I've suggested (& published in 21 journal papers) a new theory called quantised inertia (or MiHsC) that assumes that inertia is caused by relativistic horizons damping quantum fields. It predicts galaxy rotation, cosmic acceleration & the emdrive without any dark stuff or adjustment.
My Plymouth University webpage is here, I've written a book called Physics from the Edge and I'm on twitter as @memcculloch

Friday, 25 March 2016

Why MiHsC is better than MoND

I've written a lot about why MiHsC is infinitely better than the ad hoc addition of dark matter to galaxies to make their spin agree with general relativity. There is also the empirical theory of MoND (Modified Newtonian Dynamics) which was invented by Mordehai Milgrom, in 1983. MoND is far less arbitrary than dark matter, and it fits disc galaxy rotations by empirically changing the dynamical laws at their edges. Much as I admired MoND, and it inspired me to develop MiHsC, I'd like to explain why MiHsC is much better because it doesn't need an adjustable parameter. This explanation may seem basic and obvious, but I do believe that this crucial advantage of MiHsC has not been appreciated.
 Imagine you have some data in a rough line on a graph (see the crosses on the graph) that you want to explain or model. As we know we can fit a straight line through them using the formula y=mx+b where x is the horizontal co-ordinate, y is the vertical co-ordinate, m is the slope of the line and b is the offset (changing the value of b allows us to shift the line up and down to fit the data (see the red lines on the graph). Now imagine you vary b again and again (the various red lines) until the line is aligned with the data and then you choose that line (say y=mx+a0) as the correct model. Would you go around enthusing about the great theory you have? No. It predicts the data, sure, but this is not so surprising because you chose the arbitrary value of a0 to make it so. I hate criticising MoND because its so much better than dark matter and at the time it was a bold and justified attack on the standard theory, and highlighted the odd number a0, but it works like the example above, because MoND has an arbitrary constant called a0 that is set completely arbitrarily to fit the galaxy rotation data. The a0 is the same for each galaxy, true, but there is no reason given why it should be that value (usually a0=2x10^-10 m/s^2).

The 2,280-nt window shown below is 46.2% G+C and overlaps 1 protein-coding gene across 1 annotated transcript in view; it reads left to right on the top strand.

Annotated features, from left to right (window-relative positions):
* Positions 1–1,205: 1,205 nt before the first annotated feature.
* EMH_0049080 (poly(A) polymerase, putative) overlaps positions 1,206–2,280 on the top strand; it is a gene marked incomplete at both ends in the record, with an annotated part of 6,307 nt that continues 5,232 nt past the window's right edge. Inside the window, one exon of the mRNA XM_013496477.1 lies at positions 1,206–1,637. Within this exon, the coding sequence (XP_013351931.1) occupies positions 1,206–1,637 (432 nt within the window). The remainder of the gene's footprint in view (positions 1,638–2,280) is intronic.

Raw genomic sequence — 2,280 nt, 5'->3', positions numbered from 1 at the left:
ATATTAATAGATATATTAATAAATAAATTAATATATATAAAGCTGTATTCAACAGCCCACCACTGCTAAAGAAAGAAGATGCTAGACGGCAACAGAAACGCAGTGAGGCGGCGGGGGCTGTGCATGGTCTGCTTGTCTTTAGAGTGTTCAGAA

Now imagine a theory based on a mechanism that can only predict that y=mx+c (as a simple example) where c is the speed of light (a number which is solidly known and unfudgable) and this theory happens to fits the data first time (the blue line in the graph). This is infinitely better because no arbitrary human input is required. This then is like MiHsC, which does everything that MoND does but without the adjustable parameter. MiHsC's predictions are slightly different to MoND's. For example, MiHsC performs better for huge galaxy clusters and tiny dwarfs whereas MoND was 'tuned' with a0 for intermediate sized systems so does better for those, but both are within the uncertainty in the data, so far. Hopefully though you can see that MoND is not a theory (it's an empirical relation with an unexplained tuning parameter) whereas MiHsC is a theory and its inevitable agreement is a great advantage.

References

McCulloch, M.E., 2012. Testing quantised inertia on galactic scales. A&SS, 342, 2, 575-578. Preprint: http://arxiv.org/abs/1207.7007

Wednesday, 23 March 2016

Ten Years On

It was just a bit over 10 years ago that I took the first step into the MiHsC paradigm, and my diary entry for that day is shown below. I remember excitedly sending an abstract off to the Alternative Gravities Workshop in Edinburgh, 2006, and speaking there later. I also remember being rather desperate to publish quickly for fear that someone else might have the same thought. It is quite amusing that a decade on, I'm still trying to persuade anyone at all to have the same thought! No professional physicist has understood MiHsC, as far as I know. Maybe a couple of mathematicians have.